I want to make sure I'm parsing you correctly - you mean that it's going to be a while before you have the money for the car? I'd definitely recommend waiting until you have a nice savings cushion before buying (if you decide to). Opinions vary as far as financing vs. saving up and paying cash (maybe you've seen the threads on here about that subject) but "this kid is more expensive than I thought/I got downsized/I want to make a downpayment on a house" are frequent refrains in the For Sale section of any classic car forum. The good thing about these cars is that as long as you take care of it and there isn't another financial system meltdown, you'll probably be able to sell it for as much or more than you paid for it if it's no longer feasible to keep it. You seem like you want to consider all the variables, so that's good. I'd recommend budgeting another 60-100% of your purchase price for repairs, just in case (maybe 200% or more if it's a "barn find" that's been sitting for years and needs a ton of work).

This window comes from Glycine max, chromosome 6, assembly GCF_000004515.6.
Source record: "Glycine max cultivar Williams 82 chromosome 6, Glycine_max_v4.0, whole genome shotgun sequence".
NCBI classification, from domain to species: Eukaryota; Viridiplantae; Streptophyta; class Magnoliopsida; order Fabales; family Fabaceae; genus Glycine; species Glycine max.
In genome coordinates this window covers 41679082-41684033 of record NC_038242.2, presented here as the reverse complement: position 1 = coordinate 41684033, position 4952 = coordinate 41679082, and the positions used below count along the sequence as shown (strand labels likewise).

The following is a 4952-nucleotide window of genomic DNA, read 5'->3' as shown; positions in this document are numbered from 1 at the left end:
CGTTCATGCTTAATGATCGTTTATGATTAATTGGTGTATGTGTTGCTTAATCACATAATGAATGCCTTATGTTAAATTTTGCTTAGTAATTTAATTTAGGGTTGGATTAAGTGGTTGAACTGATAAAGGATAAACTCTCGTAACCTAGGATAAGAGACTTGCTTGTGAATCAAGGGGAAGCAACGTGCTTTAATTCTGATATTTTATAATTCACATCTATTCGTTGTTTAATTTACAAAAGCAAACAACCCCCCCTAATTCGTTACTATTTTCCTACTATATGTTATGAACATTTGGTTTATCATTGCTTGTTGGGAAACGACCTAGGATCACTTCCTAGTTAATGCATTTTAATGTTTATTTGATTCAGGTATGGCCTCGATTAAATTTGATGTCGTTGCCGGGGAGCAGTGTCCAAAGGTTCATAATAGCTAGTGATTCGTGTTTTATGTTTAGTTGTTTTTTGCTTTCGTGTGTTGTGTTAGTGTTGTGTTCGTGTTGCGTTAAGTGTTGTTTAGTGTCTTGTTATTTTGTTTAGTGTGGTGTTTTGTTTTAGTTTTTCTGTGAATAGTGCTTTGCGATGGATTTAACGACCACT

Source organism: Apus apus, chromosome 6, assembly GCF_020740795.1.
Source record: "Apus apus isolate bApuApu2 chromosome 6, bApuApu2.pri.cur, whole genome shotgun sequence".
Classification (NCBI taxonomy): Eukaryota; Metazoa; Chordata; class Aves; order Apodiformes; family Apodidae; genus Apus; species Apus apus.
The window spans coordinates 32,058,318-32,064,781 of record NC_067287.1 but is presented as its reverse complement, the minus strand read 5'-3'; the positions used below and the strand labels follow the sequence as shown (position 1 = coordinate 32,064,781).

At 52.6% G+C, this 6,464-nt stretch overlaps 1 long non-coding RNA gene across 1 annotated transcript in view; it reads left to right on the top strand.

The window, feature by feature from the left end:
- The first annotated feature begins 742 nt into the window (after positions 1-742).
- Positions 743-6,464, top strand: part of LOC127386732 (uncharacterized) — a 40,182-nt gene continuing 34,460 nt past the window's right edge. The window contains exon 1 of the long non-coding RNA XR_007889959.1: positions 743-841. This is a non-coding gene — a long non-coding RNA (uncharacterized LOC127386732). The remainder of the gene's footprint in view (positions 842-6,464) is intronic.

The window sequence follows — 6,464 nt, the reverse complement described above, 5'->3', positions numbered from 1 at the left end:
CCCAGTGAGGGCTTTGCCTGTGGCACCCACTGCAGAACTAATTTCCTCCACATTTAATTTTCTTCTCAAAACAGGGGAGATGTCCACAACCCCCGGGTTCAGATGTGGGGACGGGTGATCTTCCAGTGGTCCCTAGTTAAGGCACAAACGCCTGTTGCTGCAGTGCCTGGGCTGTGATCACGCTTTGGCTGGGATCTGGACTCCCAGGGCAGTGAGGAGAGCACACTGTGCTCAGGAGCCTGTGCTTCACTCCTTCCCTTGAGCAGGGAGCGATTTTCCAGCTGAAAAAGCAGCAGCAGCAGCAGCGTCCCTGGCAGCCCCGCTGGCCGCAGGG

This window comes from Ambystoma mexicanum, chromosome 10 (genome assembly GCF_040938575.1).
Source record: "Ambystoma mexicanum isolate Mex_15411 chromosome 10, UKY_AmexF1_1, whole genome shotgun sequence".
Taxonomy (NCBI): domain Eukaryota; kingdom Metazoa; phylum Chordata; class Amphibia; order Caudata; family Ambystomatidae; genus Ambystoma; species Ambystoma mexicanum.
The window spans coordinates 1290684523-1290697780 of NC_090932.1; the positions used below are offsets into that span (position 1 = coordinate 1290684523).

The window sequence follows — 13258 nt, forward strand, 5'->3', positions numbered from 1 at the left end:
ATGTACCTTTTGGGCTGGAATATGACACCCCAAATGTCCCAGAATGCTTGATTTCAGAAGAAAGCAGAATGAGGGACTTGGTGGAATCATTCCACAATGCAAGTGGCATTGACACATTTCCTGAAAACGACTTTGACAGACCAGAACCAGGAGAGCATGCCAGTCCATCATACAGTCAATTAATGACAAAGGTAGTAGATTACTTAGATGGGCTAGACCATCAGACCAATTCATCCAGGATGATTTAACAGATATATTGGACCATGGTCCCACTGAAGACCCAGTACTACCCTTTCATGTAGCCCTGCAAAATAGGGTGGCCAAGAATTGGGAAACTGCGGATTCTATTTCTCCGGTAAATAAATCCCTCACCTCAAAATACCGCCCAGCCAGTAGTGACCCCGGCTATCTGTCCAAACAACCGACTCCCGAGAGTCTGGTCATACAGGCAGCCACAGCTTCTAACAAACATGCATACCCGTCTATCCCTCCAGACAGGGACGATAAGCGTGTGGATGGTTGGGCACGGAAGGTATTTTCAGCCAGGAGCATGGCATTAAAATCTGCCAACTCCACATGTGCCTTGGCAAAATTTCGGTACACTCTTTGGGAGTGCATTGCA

In the meantime, I'm here, I going to continue to answer questions - perhaps awkward ones to which people think are "obvious". I'd be gladly pointed
    at things which I should read, research etc before I even go near one - and yes, I hope also to be able to help someone work on theirs.
    I may eventually decide this isn't an appropriate choice for me; I asked the questions in order that I might be scared off. That time hasn't come yet.